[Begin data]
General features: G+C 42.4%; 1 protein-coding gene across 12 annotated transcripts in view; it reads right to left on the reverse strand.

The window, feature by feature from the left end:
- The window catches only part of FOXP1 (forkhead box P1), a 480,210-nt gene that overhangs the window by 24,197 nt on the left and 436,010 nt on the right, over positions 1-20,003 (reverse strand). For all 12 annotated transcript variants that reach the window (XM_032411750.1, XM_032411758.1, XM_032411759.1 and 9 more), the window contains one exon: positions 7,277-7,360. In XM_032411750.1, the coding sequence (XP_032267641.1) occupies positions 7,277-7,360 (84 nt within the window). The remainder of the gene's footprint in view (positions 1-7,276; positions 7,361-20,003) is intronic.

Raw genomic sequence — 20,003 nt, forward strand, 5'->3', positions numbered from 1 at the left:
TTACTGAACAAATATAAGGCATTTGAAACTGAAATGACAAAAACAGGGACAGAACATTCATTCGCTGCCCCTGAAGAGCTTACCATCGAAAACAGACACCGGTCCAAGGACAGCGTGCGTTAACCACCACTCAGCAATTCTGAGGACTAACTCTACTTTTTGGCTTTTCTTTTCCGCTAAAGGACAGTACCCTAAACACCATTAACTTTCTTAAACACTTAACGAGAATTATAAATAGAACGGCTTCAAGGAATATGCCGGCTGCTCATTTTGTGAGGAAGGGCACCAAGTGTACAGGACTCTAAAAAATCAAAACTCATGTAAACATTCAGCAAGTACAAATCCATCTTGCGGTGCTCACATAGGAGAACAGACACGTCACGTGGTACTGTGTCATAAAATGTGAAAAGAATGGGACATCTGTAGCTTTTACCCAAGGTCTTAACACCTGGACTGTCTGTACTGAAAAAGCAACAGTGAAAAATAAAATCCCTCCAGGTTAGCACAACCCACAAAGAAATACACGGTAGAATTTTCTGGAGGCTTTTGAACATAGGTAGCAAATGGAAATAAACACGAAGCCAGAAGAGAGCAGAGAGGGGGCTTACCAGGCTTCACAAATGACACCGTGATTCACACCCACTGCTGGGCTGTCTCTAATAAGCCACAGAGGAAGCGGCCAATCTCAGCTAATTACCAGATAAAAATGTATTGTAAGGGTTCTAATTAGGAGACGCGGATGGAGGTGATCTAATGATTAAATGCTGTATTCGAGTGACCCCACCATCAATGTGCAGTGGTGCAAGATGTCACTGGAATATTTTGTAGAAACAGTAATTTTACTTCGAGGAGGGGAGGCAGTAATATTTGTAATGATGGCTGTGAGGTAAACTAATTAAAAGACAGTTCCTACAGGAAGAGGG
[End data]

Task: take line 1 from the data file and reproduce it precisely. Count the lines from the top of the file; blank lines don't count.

General features: G+C 42.4%; 1 protein-coding gene across 12 annotated transcripts in view; it reads right to left on the reverse strand.